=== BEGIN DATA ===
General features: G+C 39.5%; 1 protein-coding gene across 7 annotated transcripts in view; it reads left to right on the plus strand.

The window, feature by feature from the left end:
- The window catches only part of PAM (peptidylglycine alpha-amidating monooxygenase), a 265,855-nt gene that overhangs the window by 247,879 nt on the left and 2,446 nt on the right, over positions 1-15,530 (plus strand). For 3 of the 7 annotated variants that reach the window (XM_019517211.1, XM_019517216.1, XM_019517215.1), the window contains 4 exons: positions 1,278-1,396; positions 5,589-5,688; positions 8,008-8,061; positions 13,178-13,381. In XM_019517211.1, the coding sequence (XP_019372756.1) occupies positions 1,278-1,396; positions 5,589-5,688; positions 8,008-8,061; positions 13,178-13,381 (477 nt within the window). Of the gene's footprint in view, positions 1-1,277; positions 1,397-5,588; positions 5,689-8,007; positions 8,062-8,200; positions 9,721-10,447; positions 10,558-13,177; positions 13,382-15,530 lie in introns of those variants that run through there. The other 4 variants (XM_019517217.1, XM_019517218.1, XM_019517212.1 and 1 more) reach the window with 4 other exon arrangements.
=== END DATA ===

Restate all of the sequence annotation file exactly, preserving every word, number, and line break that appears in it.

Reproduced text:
General features: G+C 39.5%; 1 protein-coding gene across 7 annotated transcripts in view; it reads left to right on the plus strand.

The window, feature by feature from the left end:
- The window catches only part of PAM (peptidylglycine alpha-amidating monooxygenase), a 265,855-nt gene that overhangs the window by 247,879 nt on the left and 2,446 nt on the right, over positions 1-15,530 (plus strand). For 3 of the 7 annotated variants that reach the window (XM_019517211.1, XM_019517216.1, XM_019517215.1), the window contains 4 exons: positions 1,278-1,396; positions 5,589-5,688; positions 8,008-8,061; positions 13,178-13,381. In XM_019517211.1, the coding sequence (XP_019372756.1) occupies positions 1,278-1,396; positions 5,589-5,688; positions 8,008-8,061; positions 13,178-13,381 (477 nt within the window). Of the gene's footprint in view, positions 1-1,277; positions 1,397-5,588; positions 5,689-8,007; positions 8,062-8,200; positions 9,721-10,447; positions 10,558-13,177; positions 13,382-15,530 lie in introns of those variants that run through there. The other 4 variants (XM_019517217.1, XM_019517218.1, XM_019517212.1 and 1 more) reach the window with 4 other exon arrangements.